The bottom has been tightened inwards and the curves are more accentuated. Now begins the stage of making the stem’s freehand shape work with the pipe body. Since it’s a cumberland stem, it has “grain” of its own that needs to be considered and worked with, as well. After some initial sketching of a couple of different ideas, I decide to go with a three-ringed approach using rings of diminishing size, with the nearest ring mirroring the curve of the shank end and the smaller ring curving in the opposite direction, giving a jaunty “flip” to the eye as it flares away from the bowl.
Once the basic shape of the stem rings was established and rough-carved, the bowl goes through a couple of processes to improve its initial smoking flavor, and is colored with a penetrating stain tint mixed with oil. While that’s drying, I work on finishing the stem in fine detail. Once the pipe has received its final fine-sanding and polishing, it’s finished! What began as a block of wood is now a piece of sensually curving, smokeable craftsmanship.
And that, above, is the “Making Of” part of my post. This next bit is the “Why”, where I’ll attempt to explain a lot of the specific details of the shape and why they were done the way they were done. This gets into the nature of how the eye sees lines and curves, but I’ll try not to get too esoteric.
First up, I mentioned shaping the pipe around the grain. This applies to a lot of the pipe that may not be initially obvious… such as the top arc line of the shank flare. It wasn’t chosen randomly. When one looks down the length of the pipe, the arc of the shank’s flat top edge follows the arcing curvature of the grain on the bowl:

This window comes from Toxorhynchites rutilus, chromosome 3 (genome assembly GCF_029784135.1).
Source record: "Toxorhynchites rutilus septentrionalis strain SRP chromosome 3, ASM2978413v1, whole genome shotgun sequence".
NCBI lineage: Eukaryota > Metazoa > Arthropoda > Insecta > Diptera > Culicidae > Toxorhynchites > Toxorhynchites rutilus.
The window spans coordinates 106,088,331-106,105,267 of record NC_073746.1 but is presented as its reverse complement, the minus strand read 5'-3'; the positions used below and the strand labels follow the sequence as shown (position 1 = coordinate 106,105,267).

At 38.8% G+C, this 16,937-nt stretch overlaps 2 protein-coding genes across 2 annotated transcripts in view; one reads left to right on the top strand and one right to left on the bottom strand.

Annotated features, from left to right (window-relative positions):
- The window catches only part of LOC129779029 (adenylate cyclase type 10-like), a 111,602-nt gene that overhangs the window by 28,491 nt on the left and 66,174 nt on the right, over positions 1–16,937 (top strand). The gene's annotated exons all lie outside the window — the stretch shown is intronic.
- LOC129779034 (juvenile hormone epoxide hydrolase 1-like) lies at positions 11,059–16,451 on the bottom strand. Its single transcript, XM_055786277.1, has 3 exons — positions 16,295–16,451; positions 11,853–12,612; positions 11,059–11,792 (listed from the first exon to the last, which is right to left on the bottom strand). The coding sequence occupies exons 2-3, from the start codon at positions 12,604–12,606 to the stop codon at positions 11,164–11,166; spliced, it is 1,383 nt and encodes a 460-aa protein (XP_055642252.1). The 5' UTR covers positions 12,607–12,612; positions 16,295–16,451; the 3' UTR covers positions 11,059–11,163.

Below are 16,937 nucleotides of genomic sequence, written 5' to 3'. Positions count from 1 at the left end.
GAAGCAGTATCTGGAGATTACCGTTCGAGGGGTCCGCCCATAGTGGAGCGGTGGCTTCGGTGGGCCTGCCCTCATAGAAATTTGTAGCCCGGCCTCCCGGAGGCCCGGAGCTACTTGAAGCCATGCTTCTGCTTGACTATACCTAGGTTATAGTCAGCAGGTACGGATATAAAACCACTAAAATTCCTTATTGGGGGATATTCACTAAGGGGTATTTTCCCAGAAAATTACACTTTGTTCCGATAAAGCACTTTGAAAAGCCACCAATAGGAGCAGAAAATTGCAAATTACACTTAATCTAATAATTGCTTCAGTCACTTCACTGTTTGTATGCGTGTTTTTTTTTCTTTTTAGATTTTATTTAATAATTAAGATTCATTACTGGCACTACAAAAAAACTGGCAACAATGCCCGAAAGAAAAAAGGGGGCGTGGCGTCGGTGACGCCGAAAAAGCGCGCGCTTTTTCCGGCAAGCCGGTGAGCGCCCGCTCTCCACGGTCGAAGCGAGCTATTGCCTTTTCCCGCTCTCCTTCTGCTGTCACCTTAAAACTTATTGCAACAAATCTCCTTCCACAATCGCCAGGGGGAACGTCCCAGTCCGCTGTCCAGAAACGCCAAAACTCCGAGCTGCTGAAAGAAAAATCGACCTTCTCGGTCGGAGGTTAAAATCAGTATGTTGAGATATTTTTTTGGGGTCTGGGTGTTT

Note that the curved swirl of the cumberland flows in the same direction.
It’s not the only curve that matches, though. The flat plane at the top of the shank mirrors the flat plane across the bowl top. Moreover, the two stem rings are shaped differently for a reason – The larger one creates a visual echo of the bowl’s round body curves:
The smaller stem ring, by contrast, is cut into a teardrop form that echoes the teardrop shape of the end of the shank:
Some of that is probably hard to make out in the photo. Oh, for a better macro lens! Even the top edge of the smaller stem ring has a gentle flattened curve to it that calls to the shank’s top.
The other area of visual excitement that I wanted was in the shank & stem profile. Why excitement? The human eye loves matching curves – One of my art professors once stated bluntly, “The more your design reminds someone of a nude woman, the more beautiful people will find it.” While round shapes look nice in echo of each other, lines do best either converging or mirroring in opposition. I could have made the stem lines copy the shank, but it wouldn’t have been nearly as dramatic as this opposing curve (There’s an edge there in the cumberland, which tends to look invisible in the photos due to the cumberland grain):
More curves playfully flip in opposing directions between shank and stem, giving the pipe a sense of dance, almost – Two in harmony, one in opposition:
Finally, the silhouette profile presents more curve harmony as multiple shapes echo:
In that respect, the dual-ring design of the stem shape becomes a smaller mirror of the relationship between bowl and shank flare.
And, in a nutshell, that’s how I look at pipe design.